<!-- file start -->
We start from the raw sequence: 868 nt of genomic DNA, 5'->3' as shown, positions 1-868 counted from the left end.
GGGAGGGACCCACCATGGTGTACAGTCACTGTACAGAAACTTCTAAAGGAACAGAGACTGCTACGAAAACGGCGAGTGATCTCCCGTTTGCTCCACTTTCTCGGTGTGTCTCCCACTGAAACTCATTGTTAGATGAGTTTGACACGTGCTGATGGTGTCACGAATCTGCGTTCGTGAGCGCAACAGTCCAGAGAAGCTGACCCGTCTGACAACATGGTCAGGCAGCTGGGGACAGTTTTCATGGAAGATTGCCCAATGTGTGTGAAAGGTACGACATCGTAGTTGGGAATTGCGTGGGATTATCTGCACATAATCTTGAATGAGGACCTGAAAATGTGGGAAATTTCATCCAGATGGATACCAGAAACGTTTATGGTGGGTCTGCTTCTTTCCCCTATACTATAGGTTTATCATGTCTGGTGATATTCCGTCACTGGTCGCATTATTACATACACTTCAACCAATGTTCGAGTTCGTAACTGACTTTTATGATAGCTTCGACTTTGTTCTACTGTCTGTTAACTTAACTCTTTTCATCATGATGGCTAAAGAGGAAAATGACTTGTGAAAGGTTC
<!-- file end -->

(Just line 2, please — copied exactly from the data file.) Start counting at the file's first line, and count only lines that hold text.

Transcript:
GGGAGGGACCCACCATGGTGTACAGTCACTGTACAGAAACTTCTAAAGGAACAGAGACTGCTACGAAAACGGCGAGTGATCTCCCGTTTGCTCCACTTTCTCGGTGTGTCTCCCACTGAAACTCATTGTTAGATGAGTTTGACACGTGCTGATGGTGTCACGAATCTGCGTTCGTGAGCGCAACAGTCCAGAGAAGCTGACCCGTCTGACAACATGGTCAGGCAGCTGGGGACAGTTTTCATGGAAGATTGCCCAATGTGTGTGAAAGGTACGACATCGTAGTTGGGAATTGCGTGGGATTATCTGCACATAATCTTGAATGAGGACCTGAAAATGTGGGAAATTTCATCCAGATGGATACCAGAAACGTTTATGGTGGGTCTGCTTCTTTCCCCTATACTATAGGTTTATCATGTCTGGTGATATTCCGTCACTGGTCGCATTATTACATACACTTCAACCAATGTTCGAGTTCGTAACTGACTTTTATGATAGCTTCGACTTTGTTCTACTGTCTGTTAACTTAACTCTTTTCATCATGATGGCTAAAGAGGAAAATGACTTGTGAAAGGTTC